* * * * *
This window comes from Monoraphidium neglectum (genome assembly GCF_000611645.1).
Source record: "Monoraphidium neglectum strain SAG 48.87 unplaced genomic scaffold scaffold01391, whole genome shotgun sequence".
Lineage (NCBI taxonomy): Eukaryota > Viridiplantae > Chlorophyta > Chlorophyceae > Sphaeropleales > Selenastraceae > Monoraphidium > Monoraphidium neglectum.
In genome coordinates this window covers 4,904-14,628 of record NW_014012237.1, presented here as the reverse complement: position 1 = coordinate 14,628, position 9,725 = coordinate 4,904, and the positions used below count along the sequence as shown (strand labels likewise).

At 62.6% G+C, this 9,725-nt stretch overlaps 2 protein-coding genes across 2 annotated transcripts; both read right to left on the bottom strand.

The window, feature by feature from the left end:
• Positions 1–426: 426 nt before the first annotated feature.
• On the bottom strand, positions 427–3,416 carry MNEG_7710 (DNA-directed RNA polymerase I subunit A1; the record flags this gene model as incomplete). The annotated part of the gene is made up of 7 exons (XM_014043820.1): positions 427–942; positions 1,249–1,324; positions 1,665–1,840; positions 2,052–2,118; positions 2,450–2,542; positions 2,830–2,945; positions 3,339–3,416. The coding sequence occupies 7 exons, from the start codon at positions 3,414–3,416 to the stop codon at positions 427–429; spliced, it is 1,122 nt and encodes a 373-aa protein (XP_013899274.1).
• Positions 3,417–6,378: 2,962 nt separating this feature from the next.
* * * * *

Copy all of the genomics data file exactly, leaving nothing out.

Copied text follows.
This window comes from Monoraphidium neglectum (genome assembly GCF_000611645.1).
Source record: "Monoraphidium neglectum strain SAG 48.87 unplaced genomic scaffold scaffold01391, whole genome shotgun sequence".
Lineage (NCBI taxonomy): Eukaryota > Viridiplantae > Chlorophyta > Chlorophyceae > Sphaeropleales > Selenastraceae > Monoraphidium > Monoraphidium neglectum.
In genome coordinates this window covers 4,904-14,628 of record NW_014012237.1, presented here as the reverse complement: position 1 = coordinate 14,628, position 9,725 = coordinate 4,904, and the positions used below count along the sequence as shown (strand labels likewise).

At 62.6% G+C, this 9,725-nt stretch overlaps 2 protein-coding genes across 2 annotated transcripts; both read right to left on the bottom strand.

The window, feature by feature from the left end:
• Positions 1–426: 426 nt before the first annotated feature.
• On the bottom strand, positions 427–3,416 carry MNEG_7710 (DNA-directed RNA polymerase I subunit A1; the record flags this gene model as incomplete). The annotated part of the gene is made up of 7 exons (XM_014043820.1): positions 427–942; positions 1,249–1,324; positions 1,665–1,840; positions 2,052–2,118; positions 2,450–2,542; positions 2,830–2,945; positions 3,339–3,416. The coding sequence occupies 7 exons, from the start codon at positions 3,414–3,416 to the stop codon at positions 427–429; spliced, it is 1,122 nt and encodes a 373-aa protein (XP_013899274.1).
• Positions 3,417–6,378: 2,962 nt separating this feature from the next.